“And Bilhah Rachel’s maid conceived again, and bare Jacob a second son. And Rachel said, With great wrestlings have I wrestled with my sister, and I have prevailed: and she called his name Naphtali.” – Genesis 3:7-8
“The Lord is the portion of mine inheritance and of my cup: thou maintainest my lot. The lines are fallen unto me in pleasant places; yea, I have a goodly heritage.” – Psalm 16:5-6
“Let your conversation be without covetousness; and be content with such things as ye have: for he hath said, I will never leave thee, nor forsake thee.” – Hebrews 13:5
As the oldest of three sisters (with one crazy brother thrown in for good measure), I’ve always been intrigued by the story of Leah and Rachel. As a teenager, boys never noticed me, but my younger sister never had that problem. And in my mind, I felt somehow cheated and struggling to catch up. It took me a long time to find the joy in God’s plan for me, and now, I wouldn’t trade it for anything.
I hate to say it, but it’s a very real aspect of the sin nature in women to envy one another, and it doesn’t go away after high school. It’s a fool’s game to look for comfort in comparison – wanting what she has, instead of counting our own blessings – and it’s a surefire formula for failure.
In their defense, Leah and Rachel were undeniably set up for failure by their less-than-lovable father, Laban, in Genesis 29. Jacob thought he was a pretty clever schemer, until he met Uncle Laban, who used a wedding night bait-and-switch to scam an additional 7 years of free labor out of his nephew. Jacob was stuck with Leah, but Jacob was still stuck on Rachel (Genesis 29:21-29).
Once Jacob had married them both, a crazy childbearing contest would ensue, with God Himself tipping the scales in poor, unloved Leah’s direction (Genesis 29:30-31). Desperate to outdo each other, they even pulled their handmaids into the fray, offering them to Jacob as a way of upping their count of baby boys (Genesis 30:1-5, 9-13).
If you listen closely to the naming of Jacob’s sons, each boy’s name is like a well-aimed shot at the other sister (Genesis 29:32-35, 30:6-13, 17-24). It’s a sad, sick competition, and in the end, nobody wins (Job 5:2, Proverbs 14:30, Philippians 4:11-13). Rachel dies birthing Jacob’s last son, Benjamin, and although she bears more sons than her sister, Leah never wins Jacob’s love.
We shake our heads at the immaturity of Leah and Rachel, but we can be just as foolish. We tell ourselves that we’ve been through more, lost more, and have been cheated out of more than others. And we deny that we’re holding on to more, refusing to forget “what is behind”. Instead of laying aside every weight, we drag it all around with us like a ball and chain (II Corinthians 5:17, Philippians 3:13-14, Hebrews 12:1-3). And we envy those who have simply made peace with God’s plan for their lives (John 16:33).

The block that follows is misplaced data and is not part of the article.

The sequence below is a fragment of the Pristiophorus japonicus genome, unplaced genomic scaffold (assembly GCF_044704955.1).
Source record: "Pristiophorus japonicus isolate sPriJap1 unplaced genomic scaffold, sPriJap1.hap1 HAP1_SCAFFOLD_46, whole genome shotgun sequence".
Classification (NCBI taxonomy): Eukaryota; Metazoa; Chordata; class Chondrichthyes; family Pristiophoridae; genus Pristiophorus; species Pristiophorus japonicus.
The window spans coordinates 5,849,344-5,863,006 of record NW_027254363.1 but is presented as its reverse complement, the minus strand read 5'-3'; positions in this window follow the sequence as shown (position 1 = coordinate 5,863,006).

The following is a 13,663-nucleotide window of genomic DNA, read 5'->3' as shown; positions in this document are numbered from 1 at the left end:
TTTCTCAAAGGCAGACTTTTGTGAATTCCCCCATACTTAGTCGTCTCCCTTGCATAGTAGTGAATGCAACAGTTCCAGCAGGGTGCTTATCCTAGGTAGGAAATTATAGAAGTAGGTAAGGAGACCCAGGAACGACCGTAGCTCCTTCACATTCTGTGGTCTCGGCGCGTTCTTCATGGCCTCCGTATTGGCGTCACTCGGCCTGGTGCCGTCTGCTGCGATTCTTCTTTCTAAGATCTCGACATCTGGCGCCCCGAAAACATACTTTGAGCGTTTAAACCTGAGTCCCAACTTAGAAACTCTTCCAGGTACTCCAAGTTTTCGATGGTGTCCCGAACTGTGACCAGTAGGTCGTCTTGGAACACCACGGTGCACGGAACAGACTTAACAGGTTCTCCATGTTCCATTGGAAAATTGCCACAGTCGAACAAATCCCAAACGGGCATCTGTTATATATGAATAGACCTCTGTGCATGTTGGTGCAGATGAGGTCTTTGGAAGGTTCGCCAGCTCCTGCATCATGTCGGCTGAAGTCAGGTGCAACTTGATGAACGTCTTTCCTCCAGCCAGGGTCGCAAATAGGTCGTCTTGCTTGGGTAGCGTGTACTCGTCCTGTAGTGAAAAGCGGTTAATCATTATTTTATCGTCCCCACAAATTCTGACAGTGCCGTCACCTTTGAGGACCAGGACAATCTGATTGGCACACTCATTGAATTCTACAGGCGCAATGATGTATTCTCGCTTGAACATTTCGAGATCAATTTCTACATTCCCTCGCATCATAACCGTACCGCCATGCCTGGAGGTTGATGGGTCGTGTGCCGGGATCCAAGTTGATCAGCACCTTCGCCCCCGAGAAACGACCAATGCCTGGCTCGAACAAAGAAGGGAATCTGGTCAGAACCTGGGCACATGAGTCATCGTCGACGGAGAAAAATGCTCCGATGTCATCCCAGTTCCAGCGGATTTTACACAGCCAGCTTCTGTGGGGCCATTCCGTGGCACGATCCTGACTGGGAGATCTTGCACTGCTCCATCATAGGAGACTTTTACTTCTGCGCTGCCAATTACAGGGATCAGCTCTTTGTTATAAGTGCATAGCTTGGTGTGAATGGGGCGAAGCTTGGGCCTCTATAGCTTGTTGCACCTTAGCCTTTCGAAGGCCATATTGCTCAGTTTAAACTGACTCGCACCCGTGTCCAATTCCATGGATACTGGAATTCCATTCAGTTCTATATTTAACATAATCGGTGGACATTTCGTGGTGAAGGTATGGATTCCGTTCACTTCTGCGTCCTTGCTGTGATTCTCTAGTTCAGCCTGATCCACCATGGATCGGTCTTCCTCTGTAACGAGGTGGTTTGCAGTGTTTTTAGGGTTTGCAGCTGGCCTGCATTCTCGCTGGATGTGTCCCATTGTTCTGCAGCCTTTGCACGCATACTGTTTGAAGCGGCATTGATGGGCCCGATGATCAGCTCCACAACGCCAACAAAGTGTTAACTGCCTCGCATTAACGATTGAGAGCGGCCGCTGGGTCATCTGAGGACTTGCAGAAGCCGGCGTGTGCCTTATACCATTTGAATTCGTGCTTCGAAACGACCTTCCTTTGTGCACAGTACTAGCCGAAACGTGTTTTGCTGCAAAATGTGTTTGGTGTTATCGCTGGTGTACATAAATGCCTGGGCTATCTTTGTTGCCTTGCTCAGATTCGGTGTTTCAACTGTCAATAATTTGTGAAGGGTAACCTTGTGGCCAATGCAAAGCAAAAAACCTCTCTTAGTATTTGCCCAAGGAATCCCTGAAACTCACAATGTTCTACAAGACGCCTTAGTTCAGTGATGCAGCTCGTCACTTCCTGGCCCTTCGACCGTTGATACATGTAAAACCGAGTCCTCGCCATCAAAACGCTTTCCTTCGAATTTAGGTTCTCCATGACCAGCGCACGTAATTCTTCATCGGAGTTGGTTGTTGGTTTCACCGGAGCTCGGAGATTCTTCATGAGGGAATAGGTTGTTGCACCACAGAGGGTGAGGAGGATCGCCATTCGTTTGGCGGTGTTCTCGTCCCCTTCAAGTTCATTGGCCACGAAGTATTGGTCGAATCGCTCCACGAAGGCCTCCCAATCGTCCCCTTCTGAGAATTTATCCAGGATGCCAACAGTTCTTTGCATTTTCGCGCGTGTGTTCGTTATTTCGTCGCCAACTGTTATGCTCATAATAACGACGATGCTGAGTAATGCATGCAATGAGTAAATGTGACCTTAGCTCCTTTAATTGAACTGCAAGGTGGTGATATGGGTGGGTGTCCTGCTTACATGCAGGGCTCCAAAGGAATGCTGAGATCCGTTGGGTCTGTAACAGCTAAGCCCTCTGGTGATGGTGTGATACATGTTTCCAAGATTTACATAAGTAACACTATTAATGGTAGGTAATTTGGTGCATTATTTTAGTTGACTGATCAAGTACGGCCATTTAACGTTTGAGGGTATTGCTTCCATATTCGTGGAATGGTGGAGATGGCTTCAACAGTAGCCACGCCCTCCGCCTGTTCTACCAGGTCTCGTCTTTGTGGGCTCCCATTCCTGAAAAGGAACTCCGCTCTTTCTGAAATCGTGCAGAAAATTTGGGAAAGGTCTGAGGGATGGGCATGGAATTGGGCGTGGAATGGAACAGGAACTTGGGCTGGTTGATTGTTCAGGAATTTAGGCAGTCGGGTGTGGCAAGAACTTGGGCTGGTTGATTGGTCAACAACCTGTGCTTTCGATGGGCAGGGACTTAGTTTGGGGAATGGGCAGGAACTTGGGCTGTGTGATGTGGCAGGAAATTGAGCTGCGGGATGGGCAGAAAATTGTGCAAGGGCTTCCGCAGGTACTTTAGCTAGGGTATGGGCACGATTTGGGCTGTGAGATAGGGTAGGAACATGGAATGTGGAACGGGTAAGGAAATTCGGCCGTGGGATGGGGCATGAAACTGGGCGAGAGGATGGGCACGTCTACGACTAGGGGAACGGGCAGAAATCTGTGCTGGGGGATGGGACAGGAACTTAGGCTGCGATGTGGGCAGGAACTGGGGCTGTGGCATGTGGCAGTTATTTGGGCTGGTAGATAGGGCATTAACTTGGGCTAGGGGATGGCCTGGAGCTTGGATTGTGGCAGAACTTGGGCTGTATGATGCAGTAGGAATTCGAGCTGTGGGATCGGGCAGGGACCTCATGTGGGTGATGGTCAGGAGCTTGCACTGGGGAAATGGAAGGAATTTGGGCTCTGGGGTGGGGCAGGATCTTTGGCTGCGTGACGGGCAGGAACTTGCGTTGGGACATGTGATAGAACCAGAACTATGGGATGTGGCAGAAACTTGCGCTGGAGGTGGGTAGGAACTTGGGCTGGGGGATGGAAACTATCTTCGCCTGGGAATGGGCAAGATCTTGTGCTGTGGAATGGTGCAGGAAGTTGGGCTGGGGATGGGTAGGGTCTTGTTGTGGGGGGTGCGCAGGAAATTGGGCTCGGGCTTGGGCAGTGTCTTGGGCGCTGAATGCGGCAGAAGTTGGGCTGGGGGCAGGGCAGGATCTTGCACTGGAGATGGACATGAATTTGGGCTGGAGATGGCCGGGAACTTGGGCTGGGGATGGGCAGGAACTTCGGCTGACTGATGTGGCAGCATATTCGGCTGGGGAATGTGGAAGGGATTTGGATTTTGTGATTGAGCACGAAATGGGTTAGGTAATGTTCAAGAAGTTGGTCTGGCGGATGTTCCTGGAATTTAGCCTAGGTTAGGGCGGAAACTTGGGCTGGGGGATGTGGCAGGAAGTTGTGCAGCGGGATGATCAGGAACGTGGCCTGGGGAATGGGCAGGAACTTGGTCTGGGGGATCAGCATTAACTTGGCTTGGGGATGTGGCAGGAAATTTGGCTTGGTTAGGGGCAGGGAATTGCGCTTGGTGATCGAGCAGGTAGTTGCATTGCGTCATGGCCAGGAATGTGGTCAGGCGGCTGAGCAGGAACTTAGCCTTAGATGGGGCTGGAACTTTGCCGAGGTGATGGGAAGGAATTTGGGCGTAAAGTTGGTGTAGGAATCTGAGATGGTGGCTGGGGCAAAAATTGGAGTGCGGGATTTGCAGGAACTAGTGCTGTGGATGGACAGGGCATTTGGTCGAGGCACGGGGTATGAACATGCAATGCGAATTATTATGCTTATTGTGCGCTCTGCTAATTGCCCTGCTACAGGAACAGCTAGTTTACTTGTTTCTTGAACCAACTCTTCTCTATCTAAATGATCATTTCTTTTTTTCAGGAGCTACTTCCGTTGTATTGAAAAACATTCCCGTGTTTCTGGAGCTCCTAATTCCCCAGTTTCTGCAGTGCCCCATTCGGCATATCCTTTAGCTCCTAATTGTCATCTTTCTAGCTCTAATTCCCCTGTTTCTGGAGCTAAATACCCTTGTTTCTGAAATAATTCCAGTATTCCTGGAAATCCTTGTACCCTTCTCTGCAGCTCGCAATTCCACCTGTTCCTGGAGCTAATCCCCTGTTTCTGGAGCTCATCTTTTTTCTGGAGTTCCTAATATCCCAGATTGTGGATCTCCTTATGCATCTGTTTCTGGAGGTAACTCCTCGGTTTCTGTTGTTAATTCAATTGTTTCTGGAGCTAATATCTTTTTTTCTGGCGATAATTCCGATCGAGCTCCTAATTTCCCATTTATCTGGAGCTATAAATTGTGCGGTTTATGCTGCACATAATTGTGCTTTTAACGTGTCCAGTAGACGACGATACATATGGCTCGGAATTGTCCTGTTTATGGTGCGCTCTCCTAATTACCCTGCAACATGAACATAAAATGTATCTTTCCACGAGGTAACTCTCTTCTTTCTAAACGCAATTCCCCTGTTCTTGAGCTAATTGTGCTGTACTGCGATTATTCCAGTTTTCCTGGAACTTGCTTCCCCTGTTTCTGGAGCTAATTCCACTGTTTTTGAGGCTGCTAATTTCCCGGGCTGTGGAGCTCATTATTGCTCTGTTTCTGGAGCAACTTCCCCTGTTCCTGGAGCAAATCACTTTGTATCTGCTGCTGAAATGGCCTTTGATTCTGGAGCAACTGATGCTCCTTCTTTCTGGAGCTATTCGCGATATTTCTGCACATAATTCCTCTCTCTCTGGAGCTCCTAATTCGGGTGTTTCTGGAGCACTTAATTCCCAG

The enemy may tell you that you want “what she has”, but I’ll tell you what she has. She has every bit as much pain and sorrow and disappointment as you. It may not take the same form as yours. She may not wear it the same way or speak of it often, but her struggles, her longings, her regrets, and her empty places are no less pronounced. In the flesh, we all have our discontent, and the only Giver of contentment is Christ (Psalm 73:25-26, Isaiah 26:3, Philippians 4:11-13, I Timothy 6:6-8).
Self-pity, anger with God, and wounded pride are snares that Satan lays out for all of us at one time or another. Those who avoid the traps are those who have set the Lord always before them (Psalm 16:8, Isaiah 26:3, Matthew 7:24-25). He is the Sovereign Truth that transcends all of our unsatisfied questions, all of our unfulfilled desires, and our flawed, human sense of fairness.
And if the object of your envy doesn’t know Christ, then you are jealous of an illusion, a fragile facade of contentment. What she has doesn’t matter (Proverbs 3:31-32, I John 2:15). What she needs is your prayer (Job 42:10, Matthew 5:44-46, Galatians 6:2, I Timothy 2:1-4, Titus 3:3-6).
You may not have everything you want, but you have more than you know in Christ (Isaiah 54:4-8, Jeremiah 31:3, I John 4:19). Trust Him. Know that He is greater than all you’ve lost or could ever hope to gain, and make your peace with His plan.
If you’ve been struggling with a sense of unfairness, take it to the cross. Confess those feelings to God, and ask Him to release you from the trap of envy and covetousness. You have more than you know in Christ.